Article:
JASPER, Ala. — Luck often plays a big role in co-angler tournament success. Fishing used water, from the back of the boat, limits the ability to apply skills necessary to finish on top.
That is true in theory but not in the case of Chad Smith. The 22-year-old co-angler from Minnetonka, Minn., is on a roll in this season of the Bass Pro Shops Bassmaster Open series.
Smith owns a recent streak of five Championship Saturdays over six events. That run includes three straight Top 12 finishes, the most recent of which happened this month at Douglas Lake.
Read on to validate why Smith is not just on a run of good luck.
Smith skipped his high school graduation ceremony to fish the first Open in 2013. A poor finish on the James River motivated him even more.
“To just be part of it all really turned me on about what all I could learn if I could get back,” he said.
Note the key word is about learning. Smith never set out to blaze a trail and skyrocket to the top of the co-angler standings. That happened over three years of keenly observing his pro partners. Practice time helps too, and Smith has a very qualified mentor in fellow Minnesotan Josh Douglas.
“I’ve been super fortunate to spend time learning new water with Josh,” said Smith. “He’s helped me get acclimated to different types of water, and by tournament time I’m better informed and equipped to do my best.”
Smith shares a campsite with Josh and Bri Douglas. They stay in a Lance Camper, Smith bunks in the back of his pickup truck. Douglas guides on lakes Minnetonka and Mille Lacs when not on the tournament trail or seminar circuit. Smith works a landscaping and property maintenance job. The two have been friends for about five years.
Smith graduated from high school and enrolled at Winona State University, where he also became president of the bass fishing team in 2014. There was little time for fishing due to Smith’s chosen major as a pre-med student.
He worked hard, long hours to save up for the 2015 season. That year he fished as a co-angler in the Northern and Central Opens. The next year finances and time only allowed him to fish the Northern series. At the final event of the season he finished fourth at Lake Champlain. That would be a sign of good things to come.
Smith kicked off 2017 with a tenth-place finish at the Southern Open last January at the Harris Chain of Lakes in Florida. Then came the consecutive Top 12s at the James River, his former nemesis, and finally at Douglas Lake. He hopes to make it a fourth straight Championship Saturday this week at Smith Lake. This is his final tournament of the season after fishing the full slate of events in the Northern and Southern Open series.
Smith’s formula for consistent success begins in practice with Douglas. After getting acclimated he pares down lure selections using a twofold approach. First, he keeps at the ready a small selection of lures fitting the prevailing patterns of the week. Next, and most importantly, he adds pure confidence baits.
“Instead of constantly switching up and trying to duplicate what the pro is doing I only throw baits that I have the confidence in using,” he explained. “Mental confidence in the go-to baits is what I rely on for every tournament.”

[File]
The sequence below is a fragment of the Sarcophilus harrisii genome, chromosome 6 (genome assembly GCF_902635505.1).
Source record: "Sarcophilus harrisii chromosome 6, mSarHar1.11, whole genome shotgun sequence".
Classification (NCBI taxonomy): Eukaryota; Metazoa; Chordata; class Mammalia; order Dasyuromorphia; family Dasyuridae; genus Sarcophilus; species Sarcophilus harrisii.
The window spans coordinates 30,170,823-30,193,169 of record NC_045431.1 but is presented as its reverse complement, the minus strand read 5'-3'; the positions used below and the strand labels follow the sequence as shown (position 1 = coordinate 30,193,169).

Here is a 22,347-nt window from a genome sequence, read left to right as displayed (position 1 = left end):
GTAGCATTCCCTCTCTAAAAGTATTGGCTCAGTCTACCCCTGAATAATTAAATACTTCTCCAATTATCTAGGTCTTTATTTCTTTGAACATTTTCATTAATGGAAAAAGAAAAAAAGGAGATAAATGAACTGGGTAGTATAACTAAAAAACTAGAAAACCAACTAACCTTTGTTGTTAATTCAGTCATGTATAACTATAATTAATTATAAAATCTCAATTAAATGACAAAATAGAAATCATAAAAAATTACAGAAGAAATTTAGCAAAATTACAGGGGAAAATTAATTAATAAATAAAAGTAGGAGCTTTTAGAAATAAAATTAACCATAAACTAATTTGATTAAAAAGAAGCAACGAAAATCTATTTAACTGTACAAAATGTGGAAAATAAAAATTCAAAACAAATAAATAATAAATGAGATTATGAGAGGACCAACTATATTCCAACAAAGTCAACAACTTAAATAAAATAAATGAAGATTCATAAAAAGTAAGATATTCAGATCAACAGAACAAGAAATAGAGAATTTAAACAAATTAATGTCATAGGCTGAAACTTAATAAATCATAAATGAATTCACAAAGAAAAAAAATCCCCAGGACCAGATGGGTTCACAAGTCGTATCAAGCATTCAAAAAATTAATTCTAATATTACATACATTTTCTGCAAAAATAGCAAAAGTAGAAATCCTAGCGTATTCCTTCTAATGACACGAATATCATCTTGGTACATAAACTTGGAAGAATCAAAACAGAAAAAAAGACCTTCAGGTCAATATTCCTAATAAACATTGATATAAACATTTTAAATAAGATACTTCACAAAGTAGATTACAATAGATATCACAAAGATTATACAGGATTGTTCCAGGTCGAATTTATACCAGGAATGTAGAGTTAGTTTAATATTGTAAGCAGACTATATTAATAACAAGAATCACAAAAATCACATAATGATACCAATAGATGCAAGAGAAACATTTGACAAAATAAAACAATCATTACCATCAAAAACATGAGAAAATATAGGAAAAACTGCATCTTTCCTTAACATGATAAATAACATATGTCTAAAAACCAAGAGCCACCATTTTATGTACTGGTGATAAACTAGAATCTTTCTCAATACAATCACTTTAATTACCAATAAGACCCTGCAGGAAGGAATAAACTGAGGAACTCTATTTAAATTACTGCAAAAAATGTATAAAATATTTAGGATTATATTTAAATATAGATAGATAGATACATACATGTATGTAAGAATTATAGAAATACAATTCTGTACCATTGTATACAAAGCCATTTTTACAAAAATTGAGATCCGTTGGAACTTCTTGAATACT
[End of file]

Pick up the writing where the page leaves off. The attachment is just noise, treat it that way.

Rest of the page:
The tacklebox is small by comparison to what’s inside the bags of fellow co-anglers. What lacks in lure choices is filled with the positive attitude supplied by reliable baits.
Smith begins the tournament the same every time. With confidence, the small selection of go-to lures and a readiness to learn.
“I expect to learn something new every single day,” he continued. “Everyone has something to teach you if you pay attention.”
Smith’s capacity for knowledge is fueled by his eagerness to learn.
“The knowledge I gain fishing with different anglers allows me to observe their styles, and everybody has a different approach, something unique, if you take the time to learn from them.”
That all said, Smith applies what he learns in his own adaptive style of fishing. How he does that is recognizing that his pro partner fishes a small fraction of a given area. That leaves him a majority of the unused water. He never fishes the used water where a cast was just made by his pro partner.
“Your goal as a co-angler is to catch the fish they miss,” he said. “They are going to a given area because they caught fish there in practice or the tournament, so it’s a matter of finding specific casting targets they miss.”
“The pro has a lot on the line, and I don’t want to mess up anything they are doing,” he continued.
Simply put, Smith finds his pattern within a pattern at each stop of the day. He purposely avoids being second guessed by how the pro is catching fish.
“As a co-angler you are at the discretion of the pro, so you control your own fate,” he added.
Brimming with confidence the future looks bright for Smith. Does he plan to make a tournament career out of being a co-angler? No way. Not surprisingly, there is a strategy.
“This year has been awesome because I’ve been able to save up my winnings,” he said. “I’m putting the money into what I call a ‘pro fund’ for the future.”
The future calls for more of the same with the 2018 season. He plans to compete as a co-angler in the East division and then make the move to the pro side in 2019.
“I realize it’s a whole different deal, from decisions to finances, and I want to be prepared,” he admitted.
By then, Smith will be well prepared all around to continue his success from the front of the boat.